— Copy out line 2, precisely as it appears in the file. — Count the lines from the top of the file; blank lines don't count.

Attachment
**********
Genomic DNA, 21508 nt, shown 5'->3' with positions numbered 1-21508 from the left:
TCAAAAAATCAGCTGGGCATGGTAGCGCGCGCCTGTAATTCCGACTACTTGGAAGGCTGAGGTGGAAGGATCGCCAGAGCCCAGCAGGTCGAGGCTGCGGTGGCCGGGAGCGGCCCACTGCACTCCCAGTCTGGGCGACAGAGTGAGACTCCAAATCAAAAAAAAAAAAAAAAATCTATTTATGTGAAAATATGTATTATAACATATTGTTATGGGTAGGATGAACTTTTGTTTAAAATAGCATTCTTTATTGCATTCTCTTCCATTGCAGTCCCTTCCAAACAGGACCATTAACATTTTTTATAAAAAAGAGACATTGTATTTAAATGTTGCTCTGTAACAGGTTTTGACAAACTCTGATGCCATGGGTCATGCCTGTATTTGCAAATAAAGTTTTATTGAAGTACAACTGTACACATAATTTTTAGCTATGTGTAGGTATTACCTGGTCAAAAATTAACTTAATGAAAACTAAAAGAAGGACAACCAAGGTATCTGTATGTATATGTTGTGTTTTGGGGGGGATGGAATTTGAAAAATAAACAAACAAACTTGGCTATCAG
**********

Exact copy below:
TCAAAAAATCAGCTGGGCATGGTAGCGCGCGCCTGTAATTCCGACTACTTGGAAGGCTGAGGTGGAAGGATCGCCAGAGCCCAGCAGGTCGAGGCTGCGGTGGCCGGGAGCGGCCCACTGCACTCCCAGTCTGGGCGACAGAGTGAGACTCCAAATCAAAAAAAAAAAAAAAAATCTATTTATGTGAAAATATGTATTATAACATATTGTTATGGGTAGGATGAACTTTTGTTTAAAATAGCATTCTTTATTGCATTCTCTTCCATTGCAGTCCCTTCCAAACAGGACCATTAACATTTTTTATAAAAAAGAGACATTGTATTTAAATGTTGCTCTGTAACAGGTTTTGACAAACTCTGATGCCATGGGTCATGCCTGTATTTGCAAATAAAGTTTTATTGAAGTACAACTGTACACATAATTTTTAGCTATGTGTAGGTATTACCTGGTCAAAAATTAACTTAATGAAAACTAAAAGAAGGACAACCAAGGTATCTGTATGTATATGTTGTGTTTTGGGGGGGATGGAATTTGAAAAATAAACAAACAAACTTGGCTATCAG